OLYMPIA — Marijuana use won’t be legal, assault weapons won’t be banned and ads won’t be plastered on the side of school buses.
Life for those proposed laws expired Tuesday.
But bills to make public the names of people who sign initiatives, unionize child-care workers and deny bail to a greater number of accused are alive and well, for now.
Tuesday was the deadline for the House and Senate to approve bills introduced in their respective chambers that did not deal directly with the budget. (Measures deemed necessary to carry out the state’s operating budget do not face any deadline.)
As of Tuesday, 1,470 bills dealing with policy, spending, taxing and transportation had been introduced by lawmakers, and plenty remain in play.
One of the most prominent proposals moving along would ask voters this November to change the state constitution so that convicted offenders facing new charges that could result in life imprisonment can be denied bail. Today, only those charged with capital crimes such as murder can be denied bail.
The House and Senate passed different versions of a proposed constitutional amendment. A compromise will eventually be reached. Lawmakers view this as the one change in law that, had it been in place last year, could have prevented the release of the man accused of slaying four Lakewood police officers last year.
A bill to improve aerospace-related research and training won approval in the Senate. Sen. Steve Hobbs, D-Lake Stevens, has kept it alive in part by taking out all the pieces that cost money.
What remains would lay the foundation for creating an institute in Snohomish County to coordinate state and industry training programs and a center at the University of Washington for new research.
On Monday, the state Senate passed a bill making names of people who sign initiative and referendum petitions a public record subject to disclosure. This measure was inspired by the 2009 legal dispute on whether signers of Referendum 71 petitions can keep their identities secret. The U.S. Supreme Court is expected to hear arguments in the case April 28.
For the second year in a row, the House passed a controversial bill to unionize day-care providers who serve children whose costs for care are partially covered by the state.
This bill would give the owners and workers of the small child-care centers an opportunity to negotiate wages and working conditions through collective bargaining. A similar bill died in the Senate last session.
Finally, a new law may be coming making it easier for police to ticket those caught talking on a cell phone or texting while driving.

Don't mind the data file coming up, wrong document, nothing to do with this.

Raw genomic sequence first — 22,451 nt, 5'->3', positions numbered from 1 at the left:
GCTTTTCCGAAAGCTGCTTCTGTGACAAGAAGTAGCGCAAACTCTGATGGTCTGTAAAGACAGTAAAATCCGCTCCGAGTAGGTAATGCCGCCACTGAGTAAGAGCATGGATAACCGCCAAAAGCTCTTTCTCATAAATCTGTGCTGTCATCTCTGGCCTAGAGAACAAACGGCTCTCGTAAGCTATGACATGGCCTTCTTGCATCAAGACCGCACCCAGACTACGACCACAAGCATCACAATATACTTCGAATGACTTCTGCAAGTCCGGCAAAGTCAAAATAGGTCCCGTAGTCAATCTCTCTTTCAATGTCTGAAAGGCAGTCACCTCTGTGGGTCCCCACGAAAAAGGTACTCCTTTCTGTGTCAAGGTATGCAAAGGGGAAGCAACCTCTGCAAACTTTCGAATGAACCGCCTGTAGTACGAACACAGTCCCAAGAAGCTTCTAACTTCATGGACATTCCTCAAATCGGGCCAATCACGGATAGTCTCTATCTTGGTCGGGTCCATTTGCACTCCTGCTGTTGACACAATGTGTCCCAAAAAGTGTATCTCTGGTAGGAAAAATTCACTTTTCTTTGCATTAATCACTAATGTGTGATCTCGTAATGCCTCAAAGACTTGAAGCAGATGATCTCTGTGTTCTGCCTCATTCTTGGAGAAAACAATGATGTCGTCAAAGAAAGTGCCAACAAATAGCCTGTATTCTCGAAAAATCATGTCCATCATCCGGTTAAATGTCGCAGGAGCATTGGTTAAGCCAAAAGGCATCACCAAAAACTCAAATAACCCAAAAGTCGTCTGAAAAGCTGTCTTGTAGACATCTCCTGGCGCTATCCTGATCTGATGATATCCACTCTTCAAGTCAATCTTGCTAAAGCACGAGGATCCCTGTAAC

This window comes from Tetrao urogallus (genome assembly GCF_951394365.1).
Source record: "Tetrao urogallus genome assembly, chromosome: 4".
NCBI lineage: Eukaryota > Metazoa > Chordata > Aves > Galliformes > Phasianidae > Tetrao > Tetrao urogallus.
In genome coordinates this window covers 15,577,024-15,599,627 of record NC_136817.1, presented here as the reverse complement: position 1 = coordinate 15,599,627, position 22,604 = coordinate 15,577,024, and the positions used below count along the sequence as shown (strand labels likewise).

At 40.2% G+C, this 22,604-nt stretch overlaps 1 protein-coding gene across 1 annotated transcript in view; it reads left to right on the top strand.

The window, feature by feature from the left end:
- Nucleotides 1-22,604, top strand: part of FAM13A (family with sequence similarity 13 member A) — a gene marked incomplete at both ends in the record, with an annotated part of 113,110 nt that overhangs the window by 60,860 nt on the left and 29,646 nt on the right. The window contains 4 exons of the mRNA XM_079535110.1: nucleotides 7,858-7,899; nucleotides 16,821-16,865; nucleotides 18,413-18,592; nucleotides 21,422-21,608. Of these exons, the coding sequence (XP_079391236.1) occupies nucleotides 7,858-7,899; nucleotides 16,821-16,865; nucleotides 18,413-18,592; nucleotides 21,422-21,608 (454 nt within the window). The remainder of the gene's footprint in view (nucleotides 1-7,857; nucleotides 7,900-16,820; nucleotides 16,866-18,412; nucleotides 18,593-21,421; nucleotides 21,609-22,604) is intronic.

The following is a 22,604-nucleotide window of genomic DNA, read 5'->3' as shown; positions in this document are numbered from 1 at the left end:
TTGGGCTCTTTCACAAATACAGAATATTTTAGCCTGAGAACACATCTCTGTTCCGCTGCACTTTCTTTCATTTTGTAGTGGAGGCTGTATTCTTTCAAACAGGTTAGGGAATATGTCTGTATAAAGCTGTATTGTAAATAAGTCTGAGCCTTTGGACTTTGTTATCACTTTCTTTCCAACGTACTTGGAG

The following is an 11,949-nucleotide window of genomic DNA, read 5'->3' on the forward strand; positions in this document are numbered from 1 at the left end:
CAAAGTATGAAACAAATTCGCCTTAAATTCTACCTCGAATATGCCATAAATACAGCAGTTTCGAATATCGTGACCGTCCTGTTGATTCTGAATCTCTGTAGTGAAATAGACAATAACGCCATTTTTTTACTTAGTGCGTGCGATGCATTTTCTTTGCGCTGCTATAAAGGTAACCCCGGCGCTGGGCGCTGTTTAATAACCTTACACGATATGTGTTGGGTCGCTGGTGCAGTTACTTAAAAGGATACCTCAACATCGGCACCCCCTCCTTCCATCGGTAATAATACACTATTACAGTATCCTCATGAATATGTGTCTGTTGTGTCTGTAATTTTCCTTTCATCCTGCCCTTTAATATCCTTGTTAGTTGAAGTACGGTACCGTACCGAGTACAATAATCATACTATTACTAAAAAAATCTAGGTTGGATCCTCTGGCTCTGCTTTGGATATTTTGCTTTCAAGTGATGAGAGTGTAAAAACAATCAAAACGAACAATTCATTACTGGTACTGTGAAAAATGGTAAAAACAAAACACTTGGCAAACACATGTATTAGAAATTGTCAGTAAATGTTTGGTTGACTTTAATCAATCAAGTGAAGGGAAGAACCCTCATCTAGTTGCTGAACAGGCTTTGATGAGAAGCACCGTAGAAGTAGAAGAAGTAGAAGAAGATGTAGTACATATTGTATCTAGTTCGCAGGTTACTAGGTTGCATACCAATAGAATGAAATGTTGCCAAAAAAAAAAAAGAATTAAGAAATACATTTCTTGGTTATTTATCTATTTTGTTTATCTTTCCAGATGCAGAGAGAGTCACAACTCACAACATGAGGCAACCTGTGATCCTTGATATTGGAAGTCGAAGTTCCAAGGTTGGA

The bill passed by the Senate makes the behavior a primary offense; today, it is a secondary offense, meaning a driver can’t be stopped unless some other wrongdoing also occurred.
Gone are a bundle of proposals that have stirred conversation and passionate debate since the Legislature convened Jan. 11.
Sen. Paull Shin, D-Edmonds, received much attention for his idea of letting schools sell ads on the outside of their buses. He viewed it as a means for cash-starved public school districts to generate a few extra dollars.
Rep. John McCoy, D-Tulalip, spent much of 2009 crafting a bill to codify government-to-government relations between tribes and the state. It was on course for action before the 5 p.m. cutoff, then veered off.
McCoy, disappointed but not defeated, said he’ll spend the coming months further educating colleagues on issues of tribal sovereignty and American Indian law contained in his plan.
“There will be another bill. There will be another day,” he said. “One of the things that I’ve learned down here is there are things that happen and if you put all of your emotional capital in a bill you’ll get crushed.”
Rep. Marko Liias, D-Mukilteo, proposed a bill giving Community Transit and other transit districts power to raise revenue through car license renewal fees. It showed up on the calendar but House Democratic leaders never brought it forward.
Though that bill is finished, other opportunities to help transit districts through the transportation budget do exist, he said.
A measure letting adults grow, possess and smoke marijuana legally never reached the floor of either chamber. It may wind up on the ballot in November as signature-gathering is on target to begin Friday for Initiative 1068 to legalize marijuana.
Hundreds of people showed up in January to testify against a bill banning the sale of assault weapons. It didn’t even clear a first hurdle of approval in a policy committee and Tuesday put a final nail in the idea for 2010.
Jerry Cornfield: 360-352-8623; firstname.lastname@example.org.